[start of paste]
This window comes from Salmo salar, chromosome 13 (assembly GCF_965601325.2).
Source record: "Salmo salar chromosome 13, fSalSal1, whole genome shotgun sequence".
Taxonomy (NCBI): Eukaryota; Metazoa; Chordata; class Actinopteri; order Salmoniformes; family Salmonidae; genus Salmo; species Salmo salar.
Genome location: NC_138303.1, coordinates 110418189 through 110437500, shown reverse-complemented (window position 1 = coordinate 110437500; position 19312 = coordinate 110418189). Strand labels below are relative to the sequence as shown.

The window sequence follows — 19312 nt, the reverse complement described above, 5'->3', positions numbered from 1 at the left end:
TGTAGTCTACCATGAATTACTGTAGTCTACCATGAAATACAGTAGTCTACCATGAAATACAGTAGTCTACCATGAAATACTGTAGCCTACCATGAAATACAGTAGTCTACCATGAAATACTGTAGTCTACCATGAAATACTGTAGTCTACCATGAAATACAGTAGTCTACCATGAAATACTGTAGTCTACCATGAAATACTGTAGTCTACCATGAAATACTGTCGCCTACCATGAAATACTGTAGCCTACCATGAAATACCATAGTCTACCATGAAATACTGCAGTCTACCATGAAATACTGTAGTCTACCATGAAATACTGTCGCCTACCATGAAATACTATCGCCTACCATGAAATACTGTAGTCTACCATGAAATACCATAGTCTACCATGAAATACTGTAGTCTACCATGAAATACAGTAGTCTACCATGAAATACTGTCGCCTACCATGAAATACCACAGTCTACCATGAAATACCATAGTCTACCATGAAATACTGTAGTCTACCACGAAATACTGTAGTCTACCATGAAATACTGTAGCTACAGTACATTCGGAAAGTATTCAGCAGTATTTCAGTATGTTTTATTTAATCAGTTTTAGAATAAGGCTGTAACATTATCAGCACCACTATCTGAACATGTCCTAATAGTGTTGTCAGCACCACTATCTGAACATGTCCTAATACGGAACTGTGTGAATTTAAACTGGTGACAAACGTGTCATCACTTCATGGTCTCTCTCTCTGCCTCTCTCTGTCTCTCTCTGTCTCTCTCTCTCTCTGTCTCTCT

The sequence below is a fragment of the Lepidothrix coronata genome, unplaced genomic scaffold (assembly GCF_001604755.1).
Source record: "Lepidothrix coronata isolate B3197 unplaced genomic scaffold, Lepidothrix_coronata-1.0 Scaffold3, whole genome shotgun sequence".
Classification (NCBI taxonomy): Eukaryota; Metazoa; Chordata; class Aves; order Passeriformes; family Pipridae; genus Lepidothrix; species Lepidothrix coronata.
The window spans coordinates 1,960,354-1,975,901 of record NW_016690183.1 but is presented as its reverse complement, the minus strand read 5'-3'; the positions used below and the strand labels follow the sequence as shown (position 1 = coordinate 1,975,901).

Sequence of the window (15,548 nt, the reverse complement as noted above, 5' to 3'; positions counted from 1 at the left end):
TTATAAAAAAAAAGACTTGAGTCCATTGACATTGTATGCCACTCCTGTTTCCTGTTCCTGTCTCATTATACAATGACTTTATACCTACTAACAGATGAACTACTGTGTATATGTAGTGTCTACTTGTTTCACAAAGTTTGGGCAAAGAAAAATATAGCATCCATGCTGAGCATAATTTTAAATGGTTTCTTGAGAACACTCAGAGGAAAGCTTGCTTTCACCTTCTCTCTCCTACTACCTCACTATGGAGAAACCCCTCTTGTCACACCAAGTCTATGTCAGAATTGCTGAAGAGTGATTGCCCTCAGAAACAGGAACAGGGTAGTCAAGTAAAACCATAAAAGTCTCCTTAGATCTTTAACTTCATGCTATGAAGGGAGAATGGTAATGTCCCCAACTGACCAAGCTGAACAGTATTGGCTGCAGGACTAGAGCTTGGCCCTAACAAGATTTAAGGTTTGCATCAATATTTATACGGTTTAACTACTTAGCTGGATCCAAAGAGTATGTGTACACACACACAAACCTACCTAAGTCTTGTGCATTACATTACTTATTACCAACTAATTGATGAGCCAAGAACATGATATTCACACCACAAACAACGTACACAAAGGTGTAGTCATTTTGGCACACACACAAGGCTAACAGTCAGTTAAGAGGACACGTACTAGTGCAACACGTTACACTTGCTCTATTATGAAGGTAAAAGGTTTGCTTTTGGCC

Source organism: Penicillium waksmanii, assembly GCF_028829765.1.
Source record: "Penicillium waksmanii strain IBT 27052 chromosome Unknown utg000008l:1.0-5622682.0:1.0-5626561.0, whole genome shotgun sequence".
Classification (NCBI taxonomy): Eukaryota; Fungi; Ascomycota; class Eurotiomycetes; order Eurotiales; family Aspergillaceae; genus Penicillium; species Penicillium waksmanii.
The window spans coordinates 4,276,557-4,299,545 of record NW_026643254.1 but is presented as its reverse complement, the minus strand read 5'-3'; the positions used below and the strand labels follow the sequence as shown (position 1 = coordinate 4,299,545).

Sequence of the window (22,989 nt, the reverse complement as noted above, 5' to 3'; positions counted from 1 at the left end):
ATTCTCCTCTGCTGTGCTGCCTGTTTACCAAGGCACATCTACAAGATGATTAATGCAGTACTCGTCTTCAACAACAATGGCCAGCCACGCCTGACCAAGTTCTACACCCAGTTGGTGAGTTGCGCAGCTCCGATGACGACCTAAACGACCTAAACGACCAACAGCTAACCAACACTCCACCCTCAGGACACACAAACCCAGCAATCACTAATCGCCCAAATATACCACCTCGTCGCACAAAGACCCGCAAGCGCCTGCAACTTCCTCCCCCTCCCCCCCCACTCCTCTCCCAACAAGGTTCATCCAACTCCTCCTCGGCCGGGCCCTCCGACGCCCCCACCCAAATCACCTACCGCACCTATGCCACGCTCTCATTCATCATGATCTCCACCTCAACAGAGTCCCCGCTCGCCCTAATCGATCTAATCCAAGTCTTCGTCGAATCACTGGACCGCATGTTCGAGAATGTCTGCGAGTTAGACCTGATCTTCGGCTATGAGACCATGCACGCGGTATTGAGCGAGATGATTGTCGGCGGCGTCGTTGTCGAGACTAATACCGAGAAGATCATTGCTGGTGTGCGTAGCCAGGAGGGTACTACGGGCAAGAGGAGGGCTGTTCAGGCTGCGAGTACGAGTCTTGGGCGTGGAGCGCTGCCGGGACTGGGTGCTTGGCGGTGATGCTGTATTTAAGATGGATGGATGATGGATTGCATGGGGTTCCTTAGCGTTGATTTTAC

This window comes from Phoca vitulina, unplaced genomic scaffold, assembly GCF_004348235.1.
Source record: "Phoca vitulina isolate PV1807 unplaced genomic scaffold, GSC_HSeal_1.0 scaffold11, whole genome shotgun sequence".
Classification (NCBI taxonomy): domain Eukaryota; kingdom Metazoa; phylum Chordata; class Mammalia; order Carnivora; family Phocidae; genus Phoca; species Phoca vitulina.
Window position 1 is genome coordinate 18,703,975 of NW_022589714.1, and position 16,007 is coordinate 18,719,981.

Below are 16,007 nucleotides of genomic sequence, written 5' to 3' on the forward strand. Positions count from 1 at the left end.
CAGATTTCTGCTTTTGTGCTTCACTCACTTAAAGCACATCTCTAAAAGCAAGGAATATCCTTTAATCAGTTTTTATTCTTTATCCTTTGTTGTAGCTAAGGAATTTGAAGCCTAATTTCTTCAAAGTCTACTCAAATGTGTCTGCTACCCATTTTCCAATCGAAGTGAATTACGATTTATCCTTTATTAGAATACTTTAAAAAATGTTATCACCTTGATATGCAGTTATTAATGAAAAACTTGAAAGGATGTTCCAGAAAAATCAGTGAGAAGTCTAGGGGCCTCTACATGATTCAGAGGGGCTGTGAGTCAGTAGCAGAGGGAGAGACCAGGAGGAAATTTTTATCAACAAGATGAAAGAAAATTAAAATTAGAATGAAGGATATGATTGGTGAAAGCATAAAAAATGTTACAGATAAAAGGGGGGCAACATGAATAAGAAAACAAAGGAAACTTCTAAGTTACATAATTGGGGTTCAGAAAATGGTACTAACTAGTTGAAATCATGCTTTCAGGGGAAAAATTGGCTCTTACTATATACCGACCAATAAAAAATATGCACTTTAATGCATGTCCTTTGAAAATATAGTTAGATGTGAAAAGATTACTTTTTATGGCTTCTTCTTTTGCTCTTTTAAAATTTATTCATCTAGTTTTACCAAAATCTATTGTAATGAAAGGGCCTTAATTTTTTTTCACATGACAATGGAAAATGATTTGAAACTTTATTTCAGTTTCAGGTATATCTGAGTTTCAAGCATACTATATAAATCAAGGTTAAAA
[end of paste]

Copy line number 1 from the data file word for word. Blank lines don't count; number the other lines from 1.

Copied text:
This window comes from Salmo salar, chromosome 13 (assembly GCF_965601325.2).